Pediatric GIST is a life-threatening disease. However, there are many long-term survivors of pediatric GIST. Pediatric GIST often behaves in a more indolent (slower growing) manner than adult GIST.

Recurrence and Metastasis

Like most cancers, GIST can metastasize-- it can spread from the original (primary) site to other locations in the body, especially the liver and the peritoneum. These secondary tumors are called GIST metastases ("mets"). When GIST spreads to liver, these secondary tumors are still GIST tumors, not liver cancer. GIST does not always metastasize. In adults, the risk of metastasis of a primary GIST can be estimated by a pathologist; however, preliminary work by the Armed Forces Institute of Pathology (AFIP) suggests that the methods used to predict risk in adults may not be reliable for pediatric patients. Recurrence and metastasis are common in GIST and continuing medical observation is essential.

Will I need surgery?

Surgery is often required for removal of the primary GIST tumor. The goal is to remove the tumor and to achieve clear margins. The nature of the surgery will depend on the size and location of the GIST tumor.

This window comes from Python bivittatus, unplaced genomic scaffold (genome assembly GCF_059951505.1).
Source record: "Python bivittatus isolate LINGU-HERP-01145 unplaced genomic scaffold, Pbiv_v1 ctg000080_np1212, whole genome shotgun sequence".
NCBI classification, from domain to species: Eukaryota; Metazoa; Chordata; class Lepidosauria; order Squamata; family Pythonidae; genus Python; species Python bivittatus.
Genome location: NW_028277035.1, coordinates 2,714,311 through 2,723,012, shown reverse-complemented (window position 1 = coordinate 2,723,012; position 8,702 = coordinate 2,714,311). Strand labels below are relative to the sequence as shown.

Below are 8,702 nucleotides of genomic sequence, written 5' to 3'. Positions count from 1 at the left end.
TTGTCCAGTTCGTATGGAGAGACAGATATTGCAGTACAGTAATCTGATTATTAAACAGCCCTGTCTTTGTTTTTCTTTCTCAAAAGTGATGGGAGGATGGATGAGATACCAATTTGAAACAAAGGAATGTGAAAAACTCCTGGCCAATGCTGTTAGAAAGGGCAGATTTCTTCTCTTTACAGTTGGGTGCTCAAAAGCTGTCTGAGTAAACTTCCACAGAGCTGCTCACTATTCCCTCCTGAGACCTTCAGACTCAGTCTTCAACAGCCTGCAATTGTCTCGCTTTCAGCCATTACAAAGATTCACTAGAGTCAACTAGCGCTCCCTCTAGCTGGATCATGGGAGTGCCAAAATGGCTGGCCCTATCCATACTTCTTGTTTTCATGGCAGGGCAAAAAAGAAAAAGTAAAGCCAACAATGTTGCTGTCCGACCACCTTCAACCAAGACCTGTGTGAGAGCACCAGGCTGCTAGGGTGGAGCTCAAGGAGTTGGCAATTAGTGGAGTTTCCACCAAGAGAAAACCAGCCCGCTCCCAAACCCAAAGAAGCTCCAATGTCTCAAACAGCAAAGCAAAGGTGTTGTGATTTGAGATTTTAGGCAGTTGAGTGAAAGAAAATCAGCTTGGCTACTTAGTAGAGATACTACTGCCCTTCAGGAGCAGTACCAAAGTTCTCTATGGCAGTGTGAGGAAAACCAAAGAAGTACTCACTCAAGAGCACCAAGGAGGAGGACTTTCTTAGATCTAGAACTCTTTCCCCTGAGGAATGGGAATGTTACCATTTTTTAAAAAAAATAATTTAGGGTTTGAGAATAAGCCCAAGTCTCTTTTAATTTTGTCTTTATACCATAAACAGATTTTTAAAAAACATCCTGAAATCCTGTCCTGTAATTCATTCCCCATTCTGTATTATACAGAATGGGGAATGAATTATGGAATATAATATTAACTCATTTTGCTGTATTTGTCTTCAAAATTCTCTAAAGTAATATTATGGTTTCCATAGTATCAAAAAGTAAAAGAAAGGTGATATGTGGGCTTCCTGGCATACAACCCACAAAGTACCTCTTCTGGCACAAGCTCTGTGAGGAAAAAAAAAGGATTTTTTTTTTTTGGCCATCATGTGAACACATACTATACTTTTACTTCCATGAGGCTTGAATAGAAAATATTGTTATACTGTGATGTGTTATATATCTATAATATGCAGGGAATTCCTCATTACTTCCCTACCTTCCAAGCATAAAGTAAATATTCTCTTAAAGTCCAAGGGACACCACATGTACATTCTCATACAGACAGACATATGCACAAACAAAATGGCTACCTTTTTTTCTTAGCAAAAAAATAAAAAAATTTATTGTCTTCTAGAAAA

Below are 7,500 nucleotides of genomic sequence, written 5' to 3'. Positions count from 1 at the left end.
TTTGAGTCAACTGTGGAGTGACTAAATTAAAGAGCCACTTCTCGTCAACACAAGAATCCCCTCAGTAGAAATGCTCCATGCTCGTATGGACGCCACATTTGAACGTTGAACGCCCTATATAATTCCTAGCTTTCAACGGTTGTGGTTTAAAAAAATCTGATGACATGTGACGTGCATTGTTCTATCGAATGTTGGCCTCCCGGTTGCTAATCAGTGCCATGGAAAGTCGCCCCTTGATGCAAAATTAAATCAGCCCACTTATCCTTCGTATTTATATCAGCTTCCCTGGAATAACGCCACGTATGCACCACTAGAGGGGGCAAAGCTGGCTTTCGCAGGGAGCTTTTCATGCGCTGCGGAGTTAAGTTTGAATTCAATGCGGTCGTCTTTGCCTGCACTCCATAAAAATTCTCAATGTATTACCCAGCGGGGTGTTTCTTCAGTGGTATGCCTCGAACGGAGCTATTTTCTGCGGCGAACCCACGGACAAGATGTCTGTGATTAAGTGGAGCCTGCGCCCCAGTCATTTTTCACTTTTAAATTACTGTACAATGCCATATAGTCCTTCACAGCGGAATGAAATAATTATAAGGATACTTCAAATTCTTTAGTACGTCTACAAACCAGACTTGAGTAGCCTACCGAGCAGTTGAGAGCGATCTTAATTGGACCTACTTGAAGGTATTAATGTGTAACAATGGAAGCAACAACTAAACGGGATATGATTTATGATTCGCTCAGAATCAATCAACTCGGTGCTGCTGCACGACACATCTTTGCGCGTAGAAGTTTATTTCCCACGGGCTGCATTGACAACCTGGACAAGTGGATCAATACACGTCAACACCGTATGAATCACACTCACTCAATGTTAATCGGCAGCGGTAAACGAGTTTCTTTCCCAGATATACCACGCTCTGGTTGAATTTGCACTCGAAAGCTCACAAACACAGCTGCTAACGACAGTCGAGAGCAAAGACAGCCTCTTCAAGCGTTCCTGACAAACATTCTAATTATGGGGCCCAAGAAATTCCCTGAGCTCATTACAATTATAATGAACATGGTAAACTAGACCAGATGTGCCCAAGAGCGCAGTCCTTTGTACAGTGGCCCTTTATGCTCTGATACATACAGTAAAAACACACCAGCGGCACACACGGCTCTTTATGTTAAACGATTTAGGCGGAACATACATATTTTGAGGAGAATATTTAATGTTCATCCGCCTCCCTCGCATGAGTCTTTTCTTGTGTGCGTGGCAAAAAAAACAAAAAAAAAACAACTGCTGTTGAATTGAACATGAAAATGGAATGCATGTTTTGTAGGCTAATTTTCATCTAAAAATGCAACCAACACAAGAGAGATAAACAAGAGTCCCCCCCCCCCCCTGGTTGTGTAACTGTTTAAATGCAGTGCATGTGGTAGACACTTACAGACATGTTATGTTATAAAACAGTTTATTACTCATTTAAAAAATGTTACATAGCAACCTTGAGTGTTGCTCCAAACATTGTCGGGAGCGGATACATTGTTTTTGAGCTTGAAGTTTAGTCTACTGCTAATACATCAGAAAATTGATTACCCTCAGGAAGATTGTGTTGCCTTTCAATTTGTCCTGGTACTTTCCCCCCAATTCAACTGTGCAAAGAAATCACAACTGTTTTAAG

As pediatric GIST is usually more slow growing, but does seem to recur, you may wish to talk to the surgeon about the pros and cons of immediate versus delayed surgery. If possible, consultation with a multi-disciplinary team experienced with pediatric GIST is preferred.

MSKCC multi-disciplinary pediatric team

Memorial Sloan-Kettering Cancer Center
Multi-Disciplinary Team

 

Can Pediatric GIST be treated with drugs?

The most important improvement in adult GIST treatment has been the development of highly effective new drugs. Gleevec is the first drug approved (in 2002) specifically for GIST treatment. although the data is limited, Gleevec may be less effective for children, since pediatric GISTs do not usually have the mutations that Gleevec targets at the molecular level.

New drugs, such as Sutent, are being tried in a few pediatric GIST patients. It is too early to know how well these drugs will work or what the side effects in children will be.

Why did I get GIST?